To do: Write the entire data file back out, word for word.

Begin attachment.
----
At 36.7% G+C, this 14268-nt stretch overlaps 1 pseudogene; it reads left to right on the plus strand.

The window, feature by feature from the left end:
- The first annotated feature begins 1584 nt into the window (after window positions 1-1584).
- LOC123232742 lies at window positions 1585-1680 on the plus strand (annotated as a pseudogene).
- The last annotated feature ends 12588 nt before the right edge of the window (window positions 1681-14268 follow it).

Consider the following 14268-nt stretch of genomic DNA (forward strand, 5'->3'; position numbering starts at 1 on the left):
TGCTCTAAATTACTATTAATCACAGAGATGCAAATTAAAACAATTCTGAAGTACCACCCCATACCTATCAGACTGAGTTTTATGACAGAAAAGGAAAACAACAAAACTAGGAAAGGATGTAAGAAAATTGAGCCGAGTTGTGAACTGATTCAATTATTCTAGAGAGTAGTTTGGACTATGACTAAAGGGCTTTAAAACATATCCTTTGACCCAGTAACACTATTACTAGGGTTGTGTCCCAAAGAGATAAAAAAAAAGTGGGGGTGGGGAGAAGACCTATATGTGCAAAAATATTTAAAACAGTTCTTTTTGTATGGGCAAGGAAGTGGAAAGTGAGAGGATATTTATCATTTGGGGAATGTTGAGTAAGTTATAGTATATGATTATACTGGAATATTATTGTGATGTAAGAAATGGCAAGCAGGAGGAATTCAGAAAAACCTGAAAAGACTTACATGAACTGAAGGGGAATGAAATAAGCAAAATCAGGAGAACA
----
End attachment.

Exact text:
At 36.7% G+C, this 14268-nt stretch overlaps 1 pseudogene; it reads left to right on the plus strand.

The window, feature by feature from the left end:
- The first annotated feature begins 1584 nt into the window (after window positions 1-1584).
- LOC123232742 lies at window positions 1585-1680 on the plus strand (annotated as a pseudogene).
- The last annotated feature ends 12588 nt before the right edge of the window (window positions 1681-14268 follow it).

Consider the following 14268-nt stretch of genomic DNA (forward strand, 5'->3'; position numbering starts at 1 on the left):
TGCTCTAAATTACTATTAATCACAGAGATGCAAATTAAAACAATTCTGAAGTACCACCCCATACCTATCAGACTGAGTTTTATGACAGAAAAGGAAAACAACAAAACTAGGAAAGGATGTAAGAAAATTGAGCCGAGTTGTGAACTGATTCAATTATTCTAGAGAGTAGTTTGGACTATGACTAAAGGGCTTTAAAACATATCCTTTGACCCAGTAACACTATTACTAGGGTTGTGTCCCAAAGAGATAAAAAAAAAGTGGGGGTGGGGAGAAGACCTATATGTGCAAAAATATTTAAAACAGTTCTTTTTGTATGGGCAAGGAAGTGGAAAGTGAGAGGATATTTATCATTTGGGGAATGTTGAGTAAGTTATAGTATATGATTATACTGGAATATTATTGTGATGTAAGAAATGGCAAGCAGGAGGAATTCAGAAAAACCTGAAAAGACTTACATGAACTGAAGGGGAATGAAATAAGCAAAATCAGGAGAACA